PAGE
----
Firmly entrenched in American society, the seemingly capricious nature of the Fahrenheit temperature scale could lead one to think that its Dutch inventor, Daniel Fahrenheit, pulled the number for the freezing point (32°F) of water out of his hat. But, in fact, its designation, as well as that of 0°F were precisely (for the early 18th century) calculated based upon deliberate choices about how to establish fixed points of temperature.
Engineer, physicist and glass blower, Fahrenheit (1686-1736) decided to create a temperature scale based upon three fixed temperature points – that of freezing water, human body temperature, and the coldest point that he could repeatably cool a solution of water, ice and a kind of salt, ammonium chloride. It is generally thought he chose these three points based on an older temperature scale created by Ole Christensen Rømer (1644-1710) 20 years earlier.
Under Rømer’s system, brine (the salt-/ice- water mixture) freezes at 0°, water at 7.5°, normal human body temperature was 22.5° and water’s boiling point was 60°. Desiring to make calculations easier (i.e., produce fewer fractions), and to increase the precision of the scale by increasing the number of distinguishable parts within it (granularity), Fahrenheit decided to multiply each value by a factor of about 4, and set to work.
According to his published article on the subject, he started with the brine and a blank thermometer; he then assigned the point where the thermometer was the lowest as 0°F. Next, he placed the thermometer in still water just as ice was beginning to form, and eventually assigned this 32°F. He then measured human body temperature and assigned this 96°F. He ultimately chose these two numbers, as opposed to 30°F (7.5*4) and 90°F (22.5*4) in no small part due to the fact that the 64 degrees between the two points made marking lines on the thermometer easier (due to the six equal intervals).
As water (at sea level and standard atmospheric pressure) boils at about 212°F in the original scale, 180° above its freezing point, this number was eventually defined as the scale’s exact boiling point of water. This more precise definition ultimately forced a slight adjustment of normal body temperature to about 98°F from 96°F. (Of course, “normal” body temperature is a bit of a misnomer here, with it varying from person to person, and even varying quite a bit in an individual based on a variety of factors such as time of day, age, etc., commonly ranging between about 97°F and 99°F.)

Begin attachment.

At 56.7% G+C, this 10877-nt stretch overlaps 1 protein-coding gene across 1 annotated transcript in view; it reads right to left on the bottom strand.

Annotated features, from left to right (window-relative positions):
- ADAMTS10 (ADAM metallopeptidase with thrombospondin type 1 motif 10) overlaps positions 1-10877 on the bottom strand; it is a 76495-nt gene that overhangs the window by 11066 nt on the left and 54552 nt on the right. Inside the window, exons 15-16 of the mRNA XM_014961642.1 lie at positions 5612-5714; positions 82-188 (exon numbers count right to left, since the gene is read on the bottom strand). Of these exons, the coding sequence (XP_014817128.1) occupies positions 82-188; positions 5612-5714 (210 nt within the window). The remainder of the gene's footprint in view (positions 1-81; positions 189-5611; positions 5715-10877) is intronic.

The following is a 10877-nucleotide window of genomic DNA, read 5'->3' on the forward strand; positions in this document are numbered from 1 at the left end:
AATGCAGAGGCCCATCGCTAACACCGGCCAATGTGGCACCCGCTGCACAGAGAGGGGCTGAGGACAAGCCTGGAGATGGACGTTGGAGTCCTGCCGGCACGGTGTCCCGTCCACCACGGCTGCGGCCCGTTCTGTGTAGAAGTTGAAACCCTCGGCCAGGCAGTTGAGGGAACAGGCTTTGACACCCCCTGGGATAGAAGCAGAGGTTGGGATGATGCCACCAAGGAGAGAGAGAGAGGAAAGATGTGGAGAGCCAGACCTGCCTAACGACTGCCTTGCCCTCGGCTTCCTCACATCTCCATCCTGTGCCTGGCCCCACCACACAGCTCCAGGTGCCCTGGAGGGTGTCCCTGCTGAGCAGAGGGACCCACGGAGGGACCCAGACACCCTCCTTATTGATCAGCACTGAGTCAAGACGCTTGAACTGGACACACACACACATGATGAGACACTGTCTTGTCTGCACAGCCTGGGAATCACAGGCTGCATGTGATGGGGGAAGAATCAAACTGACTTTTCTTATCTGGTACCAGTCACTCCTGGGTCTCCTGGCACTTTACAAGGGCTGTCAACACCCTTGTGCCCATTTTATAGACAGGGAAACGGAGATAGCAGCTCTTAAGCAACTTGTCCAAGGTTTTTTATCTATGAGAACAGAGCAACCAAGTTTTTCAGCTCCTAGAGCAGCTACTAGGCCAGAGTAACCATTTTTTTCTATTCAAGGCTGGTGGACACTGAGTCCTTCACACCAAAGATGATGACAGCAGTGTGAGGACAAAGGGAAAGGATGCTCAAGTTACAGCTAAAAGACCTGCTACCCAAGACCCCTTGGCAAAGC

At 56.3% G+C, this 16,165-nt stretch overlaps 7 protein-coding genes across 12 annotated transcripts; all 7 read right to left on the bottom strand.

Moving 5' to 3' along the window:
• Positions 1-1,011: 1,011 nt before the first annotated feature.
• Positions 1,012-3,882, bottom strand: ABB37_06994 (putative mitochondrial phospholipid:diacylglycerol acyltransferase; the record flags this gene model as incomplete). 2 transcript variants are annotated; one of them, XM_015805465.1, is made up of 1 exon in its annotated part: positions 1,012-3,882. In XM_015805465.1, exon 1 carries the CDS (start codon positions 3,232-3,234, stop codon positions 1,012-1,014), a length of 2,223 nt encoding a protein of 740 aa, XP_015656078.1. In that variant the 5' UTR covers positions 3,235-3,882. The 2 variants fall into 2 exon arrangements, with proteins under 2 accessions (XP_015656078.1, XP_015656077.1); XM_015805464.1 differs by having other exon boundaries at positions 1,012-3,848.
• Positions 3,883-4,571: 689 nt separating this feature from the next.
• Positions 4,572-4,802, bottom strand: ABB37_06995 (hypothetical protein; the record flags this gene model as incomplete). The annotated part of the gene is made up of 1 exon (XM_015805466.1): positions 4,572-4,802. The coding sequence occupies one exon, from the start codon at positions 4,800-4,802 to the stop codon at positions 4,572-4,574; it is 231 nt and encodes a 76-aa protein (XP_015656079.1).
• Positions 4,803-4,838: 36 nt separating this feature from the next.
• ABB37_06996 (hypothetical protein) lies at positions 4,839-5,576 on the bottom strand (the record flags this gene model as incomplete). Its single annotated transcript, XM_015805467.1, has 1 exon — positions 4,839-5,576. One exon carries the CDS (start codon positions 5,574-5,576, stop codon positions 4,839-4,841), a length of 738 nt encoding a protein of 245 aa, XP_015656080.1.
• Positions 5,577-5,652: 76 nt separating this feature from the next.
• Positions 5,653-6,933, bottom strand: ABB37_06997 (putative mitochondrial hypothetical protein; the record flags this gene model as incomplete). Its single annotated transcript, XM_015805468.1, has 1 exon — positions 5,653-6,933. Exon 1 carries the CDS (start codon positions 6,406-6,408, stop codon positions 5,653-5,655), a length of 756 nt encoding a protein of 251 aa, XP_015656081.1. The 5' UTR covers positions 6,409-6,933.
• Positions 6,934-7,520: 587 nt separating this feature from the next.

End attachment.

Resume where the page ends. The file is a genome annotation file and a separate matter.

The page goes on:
As for the Celsius temperature scale, it has been around for almost as long as Fahrenheit, but it wasn’t nearly as widely used as today until the conversion of most of the world to the metric system in the 1960s and 1970s.
Anders Celsius (1701-1744) was also a physicist, as well as an astronomer and mathematician. Interested in atmospheric sciences, in 1742 Celsius published his finding that the freezing point of water was independent of latitude (something previously debated); he also developed a consistent method of calculating the boiling point of water as barometric pressure changes.
To accommodate his findings, bring even more rationality to measuring temperature, and avoid negative numbers, Celsius designed his own temperature scale, and assigned 100°C as the freezing point of water and 0°C as its boiling point at sea level (and no, that’s not a typo). Celsius’ colleague from Uppsala University, Carl Linnaeus (of thefamous taxonomy) is reputed to be responsible for reversing the numbers.
Specifically, in the 1730s, Linnaeus built an orangery (a kind of conservatory originally erected to grow citrus fruits) in Uppsala. In order to maintain the proper temperature for his exotic plants, he needed an accurate thermometer, which he ordered from the Swedish instrument maker, Daniel Ekström. It was delivered in December of 1745, and in a contemporaneous publication, Linnaeus noted that “our thermometer shows 0 (zero) at the point where water freezes and 100 degrees at the boiling-point of water.” As this is the earliest record of having switched the degrees to the modern form, Linnaeus is often given credit for the idea.